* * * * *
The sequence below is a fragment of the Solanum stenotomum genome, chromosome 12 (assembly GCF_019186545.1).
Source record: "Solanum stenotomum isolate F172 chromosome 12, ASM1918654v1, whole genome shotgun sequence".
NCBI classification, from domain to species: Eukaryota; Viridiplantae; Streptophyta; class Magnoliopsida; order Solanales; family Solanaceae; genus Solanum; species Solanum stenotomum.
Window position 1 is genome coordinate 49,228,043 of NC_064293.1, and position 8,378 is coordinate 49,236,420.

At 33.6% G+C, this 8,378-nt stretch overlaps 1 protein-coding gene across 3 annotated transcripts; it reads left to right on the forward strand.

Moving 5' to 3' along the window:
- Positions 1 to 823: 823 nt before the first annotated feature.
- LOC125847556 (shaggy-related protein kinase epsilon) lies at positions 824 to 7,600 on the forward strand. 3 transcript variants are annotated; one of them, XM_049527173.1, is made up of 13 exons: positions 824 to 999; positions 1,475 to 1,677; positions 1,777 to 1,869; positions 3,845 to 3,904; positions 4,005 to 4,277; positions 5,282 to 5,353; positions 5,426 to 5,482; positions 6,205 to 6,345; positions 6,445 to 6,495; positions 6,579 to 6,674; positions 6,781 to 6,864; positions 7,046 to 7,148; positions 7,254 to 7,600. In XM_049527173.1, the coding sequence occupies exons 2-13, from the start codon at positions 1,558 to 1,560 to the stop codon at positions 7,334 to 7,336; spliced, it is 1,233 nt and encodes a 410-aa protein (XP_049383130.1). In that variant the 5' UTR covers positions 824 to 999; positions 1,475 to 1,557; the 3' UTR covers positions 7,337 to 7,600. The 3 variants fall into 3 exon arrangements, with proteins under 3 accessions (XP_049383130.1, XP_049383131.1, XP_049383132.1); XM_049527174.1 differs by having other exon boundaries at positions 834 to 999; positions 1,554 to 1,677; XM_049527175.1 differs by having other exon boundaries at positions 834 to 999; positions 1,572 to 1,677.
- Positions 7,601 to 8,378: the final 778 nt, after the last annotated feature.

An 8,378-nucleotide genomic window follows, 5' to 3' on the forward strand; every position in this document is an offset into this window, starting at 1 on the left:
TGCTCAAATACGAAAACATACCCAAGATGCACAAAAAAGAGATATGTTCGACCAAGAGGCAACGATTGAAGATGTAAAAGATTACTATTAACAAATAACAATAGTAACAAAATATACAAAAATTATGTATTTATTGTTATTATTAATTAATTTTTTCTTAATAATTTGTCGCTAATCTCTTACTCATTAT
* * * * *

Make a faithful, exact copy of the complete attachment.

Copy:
The sequence below is a fragment of the Solanum stenotomum genome, chromosome 12 (assembly GCF_019186545.1).
Source record: "Solanum stenotomum isolate F172 chromosome 12, ASM1918654v1, whole genome shotgun sequence".
NCBI classification, from domain to species: Eukaryota; Viridiplantae; Streptophyta; class Magnoliopsida; order Solanales; family Solanaceae; genus Solanum; species Solanum stenotomum.
Window position 1 is genome coordinate 49,228,043 of NC_064293.1, and position 8,378 is coordinate 49,236,420.

At 33.6% G+C, this 8,378-nt stretch overlaps 1 protein-coding gene across 3 annotated transcripts; it reads left to right on the forward strand.

Moving 5' to 3' along the window:
- Positions 1 to 823: 823 nt before the first annotated feature.
- LOC125847556 (shaggy-related protein kinase epsilon) lies at positions 824 to 7,600 on the forward strand. 3 transcript variants are annotated; one of them, XM_049527173.1, is made up of 13 exons: positions 824 to 999; positions 1,475 to 1,677; positions 1,777 to 1,869; positions 3,845 to 3,904; positions 4,005 to 4,277; positions 5,282 to 5,353; positions 5,426 to 5,482; positions 6,205 to 6,345; positions 6,445 to 6,495; positions 6,579 to 6,674; positions 6,781 to 6,864; positions 7,046 to 7,148; positions 7,254 to 7,600. In XM_049527173.1, the coding sequence occupies exons 2-13, from the start codon at positions 1,558 to 1,560 to the stop codon at positions 7,334 to 7,336; spliced, it is 1,233 nt and encodes a 410-aa protein (XP_049383130.1). In that variant the 5' UTR covers positions 824 to 999; positions 1,475 to 1,557; the 3' UTR covers positions 7,337 to 7,600. The 3 variants fall into 3 exon arrangements, with proteins under 3 accessions (XP_049383130.1, XP_049383131.1, XP_049383132.1); XM_049527174.1 differs by having other exon boundaries at positions 834 to 999; positions 1,554 to 1,677; XM_049527175.1 differs by having other exon boundaries at positions 834 to 999; positions 1,572 to 1,677.
- Positions 7,601 to 8,378: the final 778 nt, after the last annotated feature.

An 8,378-nucleotide genomic window follows, 5' to 3' on the forward strand; every position in this document is an offset into this window, starting at 1 on the left:
TGCTCAAATACGAAAACATACCCAAGATGCACAAAAAAGAGATATGTTCGACCAAGAGGCAACGATTGAAGATGTAAAAGATTACTATTAACAAATAACAATAGTAACAAAATATACAAAAATTATGTATTTATTGTTATTATTAATTAATTTTTTCTTAATAATTTGTCGCTAATCTCTTACTCATTAT